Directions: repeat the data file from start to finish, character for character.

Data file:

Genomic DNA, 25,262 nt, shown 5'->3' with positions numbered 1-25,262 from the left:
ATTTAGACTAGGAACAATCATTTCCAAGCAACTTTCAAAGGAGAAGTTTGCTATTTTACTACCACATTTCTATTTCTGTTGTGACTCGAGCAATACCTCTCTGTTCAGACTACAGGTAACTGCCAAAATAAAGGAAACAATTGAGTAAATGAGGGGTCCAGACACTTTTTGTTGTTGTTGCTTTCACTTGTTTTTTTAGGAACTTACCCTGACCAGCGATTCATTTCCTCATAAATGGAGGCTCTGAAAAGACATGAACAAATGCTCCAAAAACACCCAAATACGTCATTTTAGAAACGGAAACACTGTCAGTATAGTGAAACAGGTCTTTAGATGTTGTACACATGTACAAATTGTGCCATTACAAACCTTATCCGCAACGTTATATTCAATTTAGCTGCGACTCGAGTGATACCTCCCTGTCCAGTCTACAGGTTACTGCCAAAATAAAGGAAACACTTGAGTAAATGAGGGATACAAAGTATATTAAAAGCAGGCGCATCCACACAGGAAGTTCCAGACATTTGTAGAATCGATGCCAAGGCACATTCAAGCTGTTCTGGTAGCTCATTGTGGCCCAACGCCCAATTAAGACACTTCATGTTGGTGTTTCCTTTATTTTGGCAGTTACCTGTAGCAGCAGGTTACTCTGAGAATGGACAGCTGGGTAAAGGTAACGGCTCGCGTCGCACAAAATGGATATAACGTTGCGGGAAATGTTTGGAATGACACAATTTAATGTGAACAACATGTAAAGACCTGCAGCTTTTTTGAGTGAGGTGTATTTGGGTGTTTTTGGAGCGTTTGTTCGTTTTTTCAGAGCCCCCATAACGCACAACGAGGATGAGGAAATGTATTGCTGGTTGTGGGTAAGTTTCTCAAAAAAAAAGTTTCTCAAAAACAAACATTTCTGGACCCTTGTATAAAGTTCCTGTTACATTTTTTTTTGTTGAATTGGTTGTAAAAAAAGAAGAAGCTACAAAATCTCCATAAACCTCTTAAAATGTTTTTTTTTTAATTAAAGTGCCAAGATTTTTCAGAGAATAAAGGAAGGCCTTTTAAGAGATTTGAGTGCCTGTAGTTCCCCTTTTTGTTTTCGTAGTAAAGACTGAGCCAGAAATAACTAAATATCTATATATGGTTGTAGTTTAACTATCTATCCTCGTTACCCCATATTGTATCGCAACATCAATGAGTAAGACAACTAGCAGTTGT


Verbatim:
Genomic DNA, 25,262 nt, shown 5'->3' with positions numbered 1-25,262 from the left:
ATTTAGACTAGGAACAATCATTTCCAAGCAACTTTCAAAGGAGAAGTTTGCTATTTTACTACCACATTTCTATTTCTGTTGTGACTCGAGCAATACCTCTCTGTTCAGACTACAGGTAACTGCCAAAATAAAGGAAACAATTGAGTAAATGAGGGGTCCAGACACTTTTTGTTGTTGTTGCTTTCACTTGTTTTTTTAGGAACTTACCCTGACCAGCGATTCATTTCCTCATAAATGGAGGCTCTGAAAAGACATGAACAAATGCTCCAAAAACACCCAAATACGTCATTTTAGAAACGGAAACACTGTCAGTATAGTGAAACAGGTCTTTAGATGTTGTACACATGTACAAATTGTGCCATTACAAACCTTATCCGCAACGTTATATTCAATTTAGCTGCGACTCGAGTGATACCTCCCTGTCCAGTCTACAGGTTACTGCCAAAATAAAGGAAACACTTGAGTAAATGAGGGATACAAAGTATATTAAAAGCAGGCGCATCCACACAGGAAGTTCCAGACATTTGTAGAATCGATGCCAAGGCACATTCAAGCTGTTCTGGTAGCTCATTGTGGCCCAACGCCCAATTAAGACACTTCATGTTGGTGTTTCCTTTATTTTGGCAGTTACCTGTAGCAGCAGGTTACTCTGAGAATGGACAGCTGGGTAAAGGTAACGGCTCGCGTCGCACAAAATGGATATAACGTTGCGGGAAATGTTTGGAATGACACAATTTAATGTGAACAACATGTAAAGACCTGCAGCTTTTTTGAGTGAGGTGTATTTGGGTGTTTTTGGAGCGTTTGTTCGTTTTTTCAGAGCCCCCATAACGCACAACGAGGATGAGGAAATGTATTGCTGGTTGTGGGTAAGTTTCTCAAAAAAAAAGTTTCTCAAAAACAAACATTTCTGGACCCTTGTATAAAGTTCCTGTTACATTTTTTTTTGTTGAATTGGTTGTAAAAAAAGAAGAAGCTACAAAATCTCCATAAACCTCTTAAAATGTTTTTTTTTTAATTAAAGTGCCAAGATTTTTCAGAGAATAAAGGAAGGCCTTTTAAGAGATTTGAGTGCCTGTAGTTCCCCTTTTTGTTTTCGTAGTAAAGACTGAGCCAGAAATAACTAAATATCTATATATGGTTGTAGTTTAACTATCTATCCTCGTTACCCCATATTGTATCGCAACATCAATGAGTAAGACAACTAGCAGTTGT